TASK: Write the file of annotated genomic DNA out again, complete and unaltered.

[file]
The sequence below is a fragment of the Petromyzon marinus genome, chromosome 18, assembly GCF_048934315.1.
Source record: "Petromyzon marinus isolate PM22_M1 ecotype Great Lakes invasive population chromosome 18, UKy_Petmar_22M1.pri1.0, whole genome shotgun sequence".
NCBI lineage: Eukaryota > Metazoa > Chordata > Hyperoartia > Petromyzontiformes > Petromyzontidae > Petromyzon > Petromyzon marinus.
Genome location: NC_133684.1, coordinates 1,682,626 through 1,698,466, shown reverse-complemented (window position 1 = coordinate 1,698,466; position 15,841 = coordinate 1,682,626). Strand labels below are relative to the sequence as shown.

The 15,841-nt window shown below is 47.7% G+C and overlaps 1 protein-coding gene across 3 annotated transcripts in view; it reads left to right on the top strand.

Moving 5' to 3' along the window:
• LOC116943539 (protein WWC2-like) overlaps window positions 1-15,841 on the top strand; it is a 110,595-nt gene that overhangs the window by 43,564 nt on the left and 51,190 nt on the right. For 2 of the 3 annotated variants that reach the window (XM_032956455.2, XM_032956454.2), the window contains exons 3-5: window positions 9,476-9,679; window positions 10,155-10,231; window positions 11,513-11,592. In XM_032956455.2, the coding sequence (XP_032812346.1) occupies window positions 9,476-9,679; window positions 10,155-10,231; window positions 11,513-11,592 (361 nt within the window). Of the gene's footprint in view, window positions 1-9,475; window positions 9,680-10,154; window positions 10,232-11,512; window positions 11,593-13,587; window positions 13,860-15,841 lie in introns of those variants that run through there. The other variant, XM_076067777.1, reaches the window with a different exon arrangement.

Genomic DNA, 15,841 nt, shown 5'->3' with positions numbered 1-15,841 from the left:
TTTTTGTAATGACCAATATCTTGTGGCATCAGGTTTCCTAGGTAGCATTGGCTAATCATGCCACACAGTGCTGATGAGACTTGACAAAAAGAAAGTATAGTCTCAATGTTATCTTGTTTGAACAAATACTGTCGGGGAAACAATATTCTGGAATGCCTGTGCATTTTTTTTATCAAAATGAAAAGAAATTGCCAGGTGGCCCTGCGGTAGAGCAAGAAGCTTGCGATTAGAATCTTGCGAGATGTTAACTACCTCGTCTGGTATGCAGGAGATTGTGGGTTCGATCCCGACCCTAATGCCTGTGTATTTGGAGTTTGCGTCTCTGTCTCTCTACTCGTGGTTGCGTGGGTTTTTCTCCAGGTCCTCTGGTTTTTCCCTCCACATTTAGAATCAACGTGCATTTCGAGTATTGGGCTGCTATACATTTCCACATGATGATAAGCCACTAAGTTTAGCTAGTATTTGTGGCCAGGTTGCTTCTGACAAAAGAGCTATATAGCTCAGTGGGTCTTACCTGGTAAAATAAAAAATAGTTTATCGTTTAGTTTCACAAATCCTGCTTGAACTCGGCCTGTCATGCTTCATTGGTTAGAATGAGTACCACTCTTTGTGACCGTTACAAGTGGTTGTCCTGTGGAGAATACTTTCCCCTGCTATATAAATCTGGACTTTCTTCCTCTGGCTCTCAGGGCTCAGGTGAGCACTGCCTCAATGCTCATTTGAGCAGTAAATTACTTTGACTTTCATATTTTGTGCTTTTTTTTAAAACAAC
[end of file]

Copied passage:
The sequence below is a fragment of the Petromyzon marinus genome, chromosome 18, assembly GCF_048934315.1.
Source record: "Petromyzon marinus isolate PM22_M1 ecotype Great Lakes invasive population chromosome 18, UKy_Petmar_22M1.pri1.0, whole genome shotgun sequence".
NCBI lineage: Eukaryota > Metazoa > Chordata > Hyperoartia > Petromyzontiformes > Petromyzontidae > Petromyzon > Petromyzon marinus.
Genome location: NC_133684.1, coordinates 1,682,626 through 1,698,466, shown reverse-complemented (window position 1 = coordinate 1,698,466; position 15,841 = coordinate 1,682,626). Strand labels below are relative to the sequence as shown.

The 15,841-nt window shown below is 47.7% G+C and overlaps 1 protein-coding gene across 3 annotated transcripts in view; it reads left to right on the top strand.

Moving 5' to 3' along the window:
• LOC116943539 (protein WWC2-like) overlaps window positions 1-15,841 on the top strand; it is a 110,595-nt gene that overhangs the window by 43,564 nt on the left and 51,190 nt on the right. For 2 of the 3 annotated variants that reach the window (XM_032956455.2, XM_032956454.2), the window contains exons 3-5: window positions 9,476-9,679; window positions 10,155-10,231; window positions 11,513-11,592. In XM_032956455.2, the coding sequence (XP_032812346.1) occupies window positions 9,476-9,679; window positions 10,155-10,231; window positions 11,513-11,592 (361 nt within the window). Of the gene's footprint in view, window positions 1-9,475; window positions 9,680-10,154; window positions 10,232-11,512; window positions 11,593-13,587; window positions 13,860-15,841 lie in introns of those variants that run through there. The other variant, XM_076067777.1, reaches the window with a different exon arrangement.

Genomic DNA, 15,841 nt, shown 5'->3' with positions numbered 1-15,841 from the left:
TTTTTGTAATGACCAATATCTTGTGGCATCAGGTTTCCTAGGTAGCATTGGCTAATCATGCCACACAGTGCTGATGAGACTTGACAAAAAGAAAGTATAGTCTCAATGTTATCTTGTTTGAACAAATACTGTCGGGGAAACAATATTCTGGAATGCCTGTGCATTTTTTTTATCAAAATGAAAAGAAATTGCCAGGTGGCCCTGCGGTAGAGCAAGAAGCTTGCGATTAGAATCTTGCGAGATGTTAACTACCTCGTCTGGTATGCAGGAGATTGTGGGTTCGATCCCGACCCTAATGCCTGTGTATTTGGAGTTTGCGTCTCTGTCTCTCTACTCGTGGTTGCGTGGGTTTTTCTCCAGGTCCTCTGGTTTTTCCCTCCACATTTAGAATCAACGTGCATTTCGAGTATTGGGCTGCTATACATTTCCACATGATGATAAGCCACTAAGTTTAGCTAGTATTTGTGGCCAGGTTGCTTCTGACAAAAGAGCTATATAGCTCAGTGGGTCTTACCTGGTAAAATAAAAAATAGTTTATCGTTTAGTTTCACAAATCCTGCTTGAACTCGGCCTGTCATGCTTCATTGGTTAGAATGAGTACCACTCTTTGTGACCGTTACAAGTGGTTGTCCTGTGGAGAATACTTTCCCCTGCTATATAAATCTGGACTTTCTTCCTCTGGCTCTCAGGGCTCAGGTGAGCACTGCCTCAATGCTCATTTGAGCAGTAAATTACTTTGACTTTCATATTTTGTGCTTTTTTTTAAAACAAC